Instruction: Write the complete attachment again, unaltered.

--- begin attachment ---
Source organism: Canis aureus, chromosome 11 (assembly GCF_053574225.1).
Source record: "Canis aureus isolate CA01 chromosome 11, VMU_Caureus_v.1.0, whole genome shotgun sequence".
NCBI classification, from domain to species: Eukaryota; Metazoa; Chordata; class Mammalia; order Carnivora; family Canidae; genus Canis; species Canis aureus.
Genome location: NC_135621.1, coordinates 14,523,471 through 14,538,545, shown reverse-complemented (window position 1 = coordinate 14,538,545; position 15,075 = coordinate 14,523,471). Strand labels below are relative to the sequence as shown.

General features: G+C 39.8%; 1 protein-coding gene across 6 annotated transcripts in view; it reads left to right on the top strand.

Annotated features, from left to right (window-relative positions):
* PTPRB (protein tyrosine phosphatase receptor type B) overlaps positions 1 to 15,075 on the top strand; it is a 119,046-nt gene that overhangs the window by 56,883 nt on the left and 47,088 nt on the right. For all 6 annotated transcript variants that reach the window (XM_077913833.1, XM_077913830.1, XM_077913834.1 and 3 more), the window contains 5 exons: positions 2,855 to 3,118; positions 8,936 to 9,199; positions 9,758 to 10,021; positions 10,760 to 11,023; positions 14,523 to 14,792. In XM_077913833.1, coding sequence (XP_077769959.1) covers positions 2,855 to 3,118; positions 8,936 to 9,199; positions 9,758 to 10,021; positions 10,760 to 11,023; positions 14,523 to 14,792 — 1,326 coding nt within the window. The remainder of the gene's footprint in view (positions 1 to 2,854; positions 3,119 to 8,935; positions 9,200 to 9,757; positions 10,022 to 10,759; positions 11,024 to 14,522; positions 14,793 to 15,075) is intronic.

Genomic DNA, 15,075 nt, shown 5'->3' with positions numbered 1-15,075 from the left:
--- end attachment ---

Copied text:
Source organism: Canis aureus, chromosome 11 (assembly GCF_053574225.1).
Source record: "Canis aureus isolate CA01 chromosome 11, VMU_Caureus_v.1.0, whole genome shotgun sequence".
NCBI classification, from domain to species: Eukaryota; Metazoa; Chordata; class Mammalia; order Carnivora; family Canidae; genus Canis; species Canis aureus.
Genome location: NC_135621.1, coordinates 14,523,471 through 14,538,545, shown reverse-complemented (window position 1 = coordinate 14,538,545; position 15,075 = coordinate 14,523,471). Strand labels below are relative to the sequence as shown.

General features: G+C 39.8%; 1 protein-coding gene across 6 annotated transcripts in view; it reads left to right on the top strand.

Annotated features, from left to right (window-relative positions):
* PTPRB (protein tyrosine phosphatase receptor type B) overlaps positions 1 to 15,075 on the top strand; it is a 119,046-nt gene that overhangs the window by 56,883 nt on the left and 47,088 nt on the right. For all 6 annotated transcript variants that reach the window (XM_077913833.1, XM_077913830.1, XM_077913834.1 and 3 more), the window contains 5 exons: positions 2,855 to 3,118; positions 8,936 to 9,199; positions 9,758 to 10,021; positions 10,760 to 11,023; positions 14,523 to 14,792. In XM_077913833.1, coding sequence (XP_077769959.1) covers positions 2,855 to 3,118; positions 8,936 to 9,199; positions 9,758 to 10,021; positions 10,760 to 11,023; positions 14,523 to 14,792 — 1,326 coding nt within the window. The remainder of the gene's footprint in view (positions 1 to 2,854; positions 3,119 to 8,935; positions 9,200 to 9,757; positions 10,022 to 10,759; positions 11,024 to 14,522; positions 14,793 to 15,075) is intronic.

Genomic DNA, 15,075 nt, shown 5'->3' with positions numbered 1-15,075 from the left: